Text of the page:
Oral Aubagio Approved in EU for Children With RRMS, Ages 10-17

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by Marisa Wexler, MS |

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Aubagio and pediatric MS

The European Commission (EC) has approved Aubagio (teriflunomide) for the treatment of children and adolescents, ages 10 to 17, with relapsing-remitting multiple sclerosis (RRMS).

Aubagio, approved for adults with RRMS since 2013, is now the first oral therapy available as a first-line treatment for pediatric patients in the European Union (EU). The expansion also provides an additional year of marketing protection in the EU, according to Aubagio’s developer, Sanofi.

“The European approval of Aubagio in pediatrics means young people with MS have a new treatment option, and importantly — one that can offer meaningful improvement in managing this serious disease,” Erik Wallström, MD, PhD, therapeutic area head, neurology development at Sanofi Genzyme, said in a press release.

Pediatric multiple sclerosis “remains an area of significant unmet medical need,” Wallström added.

This EC action comes on the heels of the Phase 3 clinical trial TERIKIDS (NCT02201108) which enrolled 166 young patients,  with relapsing forms of MS across 22 countries.

After a four-week screening period, all were randomly assigned to either Aubagio (109 patients) or placebo (57 patients) tablets, given once daily for up to 96 weeks (about two years).

The study’s primary goal was to determine the time to a first confirmed relapse. Results showed that patients on Aubagio took a median of 75.3 weeks to experience a first relapse, compared with 39.1 weeks on those on placebo. This represents a 34% decrease in the risk of clinical relapse with Aubagio, but it failed to reach statistical significance — meaning the possibility exists, mathematically, that the difference is due to random chance.

Participants in TERIKIDS who completed the main trial were invited to enter an open-label extension, in which all are being given Aubagio. (The study, which opened in 2014, is due to conclude in September.)

However, in the main trial, those with evidence of high disease activity on MRI scans, even without a confirmed disease relapse, were allowed to move early into TERIKIDS’ open-label part.

According to Sanofi, patients switched more often than expected, with 14% of those on Aubagio and 26% of placebo-group children moving to the open-label extension due to high MRI activity. These moves also occurred earlier in the 96-week main trial than expected.

“This decreased study power for the primary endpoint,” the company stated. In other words, the large number of  moves from the main study decreased its mathematical power to identify a significant difference, in a statistical sense.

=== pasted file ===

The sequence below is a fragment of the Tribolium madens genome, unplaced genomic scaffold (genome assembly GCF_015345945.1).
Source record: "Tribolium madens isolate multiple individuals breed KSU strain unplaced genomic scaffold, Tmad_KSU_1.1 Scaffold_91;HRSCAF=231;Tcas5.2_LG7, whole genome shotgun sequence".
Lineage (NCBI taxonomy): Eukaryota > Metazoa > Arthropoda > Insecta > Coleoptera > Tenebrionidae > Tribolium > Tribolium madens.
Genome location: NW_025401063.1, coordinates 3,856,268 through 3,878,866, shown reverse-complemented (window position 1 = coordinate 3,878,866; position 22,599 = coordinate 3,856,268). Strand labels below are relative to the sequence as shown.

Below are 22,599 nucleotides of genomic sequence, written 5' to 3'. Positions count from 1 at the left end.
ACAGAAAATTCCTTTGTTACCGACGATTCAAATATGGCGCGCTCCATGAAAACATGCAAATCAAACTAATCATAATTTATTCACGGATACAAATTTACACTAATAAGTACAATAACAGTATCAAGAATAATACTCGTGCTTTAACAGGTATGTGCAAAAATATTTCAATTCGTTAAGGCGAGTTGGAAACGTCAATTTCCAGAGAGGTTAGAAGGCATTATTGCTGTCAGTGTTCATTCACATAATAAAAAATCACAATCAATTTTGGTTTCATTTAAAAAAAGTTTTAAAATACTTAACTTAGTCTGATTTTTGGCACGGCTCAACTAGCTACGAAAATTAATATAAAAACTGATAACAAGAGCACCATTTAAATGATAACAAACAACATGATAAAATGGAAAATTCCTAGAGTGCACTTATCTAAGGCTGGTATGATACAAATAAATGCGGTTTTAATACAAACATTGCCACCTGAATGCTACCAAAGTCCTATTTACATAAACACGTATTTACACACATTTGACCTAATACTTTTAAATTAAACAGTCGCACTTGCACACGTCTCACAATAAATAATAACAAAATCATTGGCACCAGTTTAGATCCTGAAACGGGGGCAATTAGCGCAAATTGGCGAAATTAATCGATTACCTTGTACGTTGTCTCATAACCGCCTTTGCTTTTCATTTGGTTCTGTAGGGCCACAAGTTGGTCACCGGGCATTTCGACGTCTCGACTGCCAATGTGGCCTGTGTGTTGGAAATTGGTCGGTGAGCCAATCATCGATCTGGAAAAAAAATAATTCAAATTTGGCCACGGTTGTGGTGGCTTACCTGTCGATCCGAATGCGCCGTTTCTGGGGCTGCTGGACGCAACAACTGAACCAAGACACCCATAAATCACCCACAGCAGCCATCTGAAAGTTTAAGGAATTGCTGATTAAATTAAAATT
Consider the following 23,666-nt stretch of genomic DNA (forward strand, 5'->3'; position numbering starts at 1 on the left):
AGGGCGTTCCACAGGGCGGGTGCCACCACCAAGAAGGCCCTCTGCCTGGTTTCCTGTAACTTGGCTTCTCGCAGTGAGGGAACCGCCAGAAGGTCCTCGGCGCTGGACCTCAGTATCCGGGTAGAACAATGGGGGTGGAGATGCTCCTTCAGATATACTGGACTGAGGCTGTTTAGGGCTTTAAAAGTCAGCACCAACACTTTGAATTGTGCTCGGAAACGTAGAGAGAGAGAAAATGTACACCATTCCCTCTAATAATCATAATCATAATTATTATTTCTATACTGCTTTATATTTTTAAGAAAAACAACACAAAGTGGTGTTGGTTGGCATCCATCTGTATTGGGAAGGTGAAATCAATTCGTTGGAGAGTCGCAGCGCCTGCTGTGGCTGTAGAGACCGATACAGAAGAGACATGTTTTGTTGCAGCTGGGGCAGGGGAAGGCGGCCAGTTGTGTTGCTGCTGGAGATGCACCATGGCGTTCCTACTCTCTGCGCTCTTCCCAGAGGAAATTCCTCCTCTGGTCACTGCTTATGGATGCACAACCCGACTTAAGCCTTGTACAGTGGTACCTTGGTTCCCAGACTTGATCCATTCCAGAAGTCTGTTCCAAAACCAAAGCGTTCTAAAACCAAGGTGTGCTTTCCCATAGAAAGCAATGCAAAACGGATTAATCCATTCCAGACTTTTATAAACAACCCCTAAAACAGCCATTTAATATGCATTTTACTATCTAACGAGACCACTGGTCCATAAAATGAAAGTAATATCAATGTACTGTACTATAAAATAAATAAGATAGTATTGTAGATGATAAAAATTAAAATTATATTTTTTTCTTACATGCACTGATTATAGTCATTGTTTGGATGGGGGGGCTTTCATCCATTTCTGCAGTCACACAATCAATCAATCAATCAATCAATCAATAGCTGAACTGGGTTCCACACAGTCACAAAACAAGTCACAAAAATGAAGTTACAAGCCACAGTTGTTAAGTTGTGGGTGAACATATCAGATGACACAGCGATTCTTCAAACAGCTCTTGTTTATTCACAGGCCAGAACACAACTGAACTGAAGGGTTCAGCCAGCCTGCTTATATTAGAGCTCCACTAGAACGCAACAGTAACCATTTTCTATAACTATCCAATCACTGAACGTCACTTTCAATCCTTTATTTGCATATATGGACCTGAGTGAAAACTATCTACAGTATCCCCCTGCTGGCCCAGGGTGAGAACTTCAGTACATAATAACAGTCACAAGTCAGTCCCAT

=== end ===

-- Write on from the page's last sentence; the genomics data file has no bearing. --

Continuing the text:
In additional pre-specified analyses, researchers looked at the time to clinical relapse or switch due to high MRI activity. The median time to either of these endpoints was 72.1 weeks for Aubagio and 37 weeks for placebo — representing a significant, 43% reduction in relative risk.

Treatment with Aubagio also significantly reduced the number of lesions visible on an MRI scan, including both T1 lesions  —which represent areas of active inflammation — and T2 lesions, which indicate areas of damage to brain tissue.

Aubagio was generally well-tolerated in the study. Overall rates of adverse events (side effects) were similar among children on Aubagio and placebo (88.1% vs. 82.5%), as were rates of serious adverse events (11.0% vs. 10.5%).

Adverse events more commonly associated with Aubagio included the common cold, hair loss, paresthesia (a burning or prickling sensation, usually felt in the extremities), abdominal pain, and increased levels of creatine phosphokinase, a marker of damage to muscle tissue.

Two (1.8%) patients randomized to Aubagio in the main study experienced pancreatitis (inflammation of the pancreas). During the open-label part, an additional three cases of pancreatitis, including one case of serious acute pancreatitis (when the inflammation is so severe that tissue in the pancreas dies), were reported.

Aubagio works by blocking the growth and activity of inflammatory immune cells that drive the development and progression of MS. It is approved to treat adults with relapsing MS forms of MS in the U.S. and dozens of other countries.

The U.S. Food and Drug Administration, however, rejected Sanofi’s application to extend its use to children, ages 10-17, with relapsing MS in the U.S. this month, saying available data were not sufficient to support such an approval “at this time.”

Oral Gilenya (fingolimod, marketed by Novartis) is the only therapy approved for children ages 10 and older with relapsing forms of MS in the U.S.; it is also approved for pediatric RRMS (10 and older) in Europe.

MS is estimated to affect 2.8 million people worldwide, including at least 30,000 with children and adolescents. Pediatric MS tends to carry higher relapse rates and a greater lesion burden than adult-onset disease, Sanofi notes in its release.

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